UK government urged to secure future of e-scooter industry
Voi is calling on the UK government to establish clear legislation for the e-scooter industry, detailing the need for set governance structures, data driven decision making and clear goals at the local level.
Voi Technology has announced that it is calling on the UK government to set a clear date for legislation to secure the future of the e-scooter industry, which is revolutionising transport across the UK – or risk losing jobs and investment.
Currently, shared e-scooter schemes are run as trials set up by the government to provide a new form of sustainable, easy to use and affordable transport to help local authorities reach their net zero targets.
Two-and-a-half years after setting up its first scheme, Voi has seen nearly 1.2 million people take 21.5 million rides, replacing over eight million car journeys and generating more than £50 million across local economies in the cities Voi operates in the UK, in 2022 alone.
However, Matthew Pencharz, Head of Public Policy for Voi UK, Ireland and Netherlands, warns that any gains that have been made by the micro-mobility industry could be put at risk if the government is unable to give greater clarity about when legislation will be brought forward.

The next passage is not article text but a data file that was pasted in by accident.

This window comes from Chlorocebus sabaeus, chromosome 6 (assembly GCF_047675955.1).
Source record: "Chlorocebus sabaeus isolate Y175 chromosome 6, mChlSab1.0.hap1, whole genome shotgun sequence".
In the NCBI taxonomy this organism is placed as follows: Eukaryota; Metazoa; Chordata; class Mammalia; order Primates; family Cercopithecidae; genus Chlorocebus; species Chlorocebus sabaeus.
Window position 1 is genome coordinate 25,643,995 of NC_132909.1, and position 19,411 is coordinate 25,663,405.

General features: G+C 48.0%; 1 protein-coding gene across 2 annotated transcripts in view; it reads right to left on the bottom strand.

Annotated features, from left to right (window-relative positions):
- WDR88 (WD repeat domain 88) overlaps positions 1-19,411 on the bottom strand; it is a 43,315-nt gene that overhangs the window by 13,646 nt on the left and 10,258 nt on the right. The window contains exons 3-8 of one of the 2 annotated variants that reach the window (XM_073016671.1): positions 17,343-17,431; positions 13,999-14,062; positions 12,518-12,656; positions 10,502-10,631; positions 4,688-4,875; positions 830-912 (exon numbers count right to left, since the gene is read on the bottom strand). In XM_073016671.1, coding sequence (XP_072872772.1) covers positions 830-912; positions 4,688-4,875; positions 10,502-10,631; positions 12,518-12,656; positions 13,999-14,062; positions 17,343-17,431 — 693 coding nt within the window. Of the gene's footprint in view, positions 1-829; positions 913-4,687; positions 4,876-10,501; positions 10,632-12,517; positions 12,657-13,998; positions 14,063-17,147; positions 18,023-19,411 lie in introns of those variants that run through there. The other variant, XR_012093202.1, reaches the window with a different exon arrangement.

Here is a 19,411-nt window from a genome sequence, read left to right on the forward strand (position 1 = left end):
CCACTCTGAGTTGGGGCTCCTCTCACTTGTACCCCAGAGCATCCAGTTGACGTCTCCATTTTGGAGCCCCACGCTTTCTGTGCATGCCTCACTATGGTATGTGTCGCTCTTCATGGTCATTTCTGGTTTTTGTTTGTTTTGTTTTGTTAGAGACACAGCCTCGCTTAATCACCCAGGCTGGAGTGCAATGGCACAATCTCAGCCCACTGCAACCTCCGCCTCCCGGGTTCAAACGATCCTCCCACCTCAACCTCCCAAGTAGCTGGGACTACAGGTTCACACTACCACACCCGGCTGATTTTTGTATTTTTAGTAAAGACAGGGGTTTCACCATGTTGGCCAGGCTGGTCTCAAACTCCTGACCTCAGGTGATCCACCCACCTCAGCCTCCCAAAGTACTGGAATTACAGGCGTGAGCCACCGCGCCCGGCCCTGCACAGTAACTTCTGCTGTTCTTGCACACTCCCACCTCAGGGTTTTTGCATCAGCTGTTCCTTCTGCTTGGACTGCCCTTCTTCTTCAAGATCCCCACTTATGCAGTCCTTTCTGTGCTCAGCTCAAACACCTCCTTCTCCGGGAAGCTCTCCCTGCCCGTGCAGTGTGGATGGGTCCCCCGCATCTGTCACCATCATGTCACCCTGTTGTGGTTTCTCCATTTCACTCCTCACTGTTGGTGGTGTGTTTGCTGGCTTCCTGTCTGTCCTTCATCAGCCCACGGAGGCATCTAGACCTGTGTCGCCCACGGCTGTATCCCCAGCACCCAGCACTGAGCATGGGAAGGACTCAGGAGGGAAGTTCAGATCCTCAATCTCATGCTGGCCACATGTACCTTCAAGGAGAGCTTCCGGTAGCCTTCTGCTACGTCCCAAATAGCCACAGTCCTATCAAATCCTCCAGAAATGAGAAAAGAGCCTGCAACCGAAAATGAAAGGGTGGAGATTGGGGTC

Matthew Pencharz said: “Almost three years after the trials were first started, the demand for e-scooters is proven with Voi alone having 21 million rides, replacing over eight million car journeys. However, the industry doesn’t have certainty after May next year (2024) when the trials are currently due to end. Legislation will allow more cities and towns to use e-scooters as a sustainable method of transport for their communities, providing a firmer footing for the industry and the jobs and investment connected with it.”
Voi has stated that the government should follow through with its commitment to create a new, light zero-emission vehicle category for e-scooters, which are currently subject to the same regulation as motor vehicles, making the UK one of the only countries in Europe which subjects e-scooters to the same levels of regulation as cars.
According to Voi, a new vehicle category should eliminate the need for all riders to have either provisional or full driving licences, opening up micro-mobility to more riders. In addition, the insurance required should be brought in line with e-bike regulation, as it would enable insurance companies to create policies better suited to e-scooters. Currently, operators must provide Motor Third Party Liability insurance, as for all motor vehicles.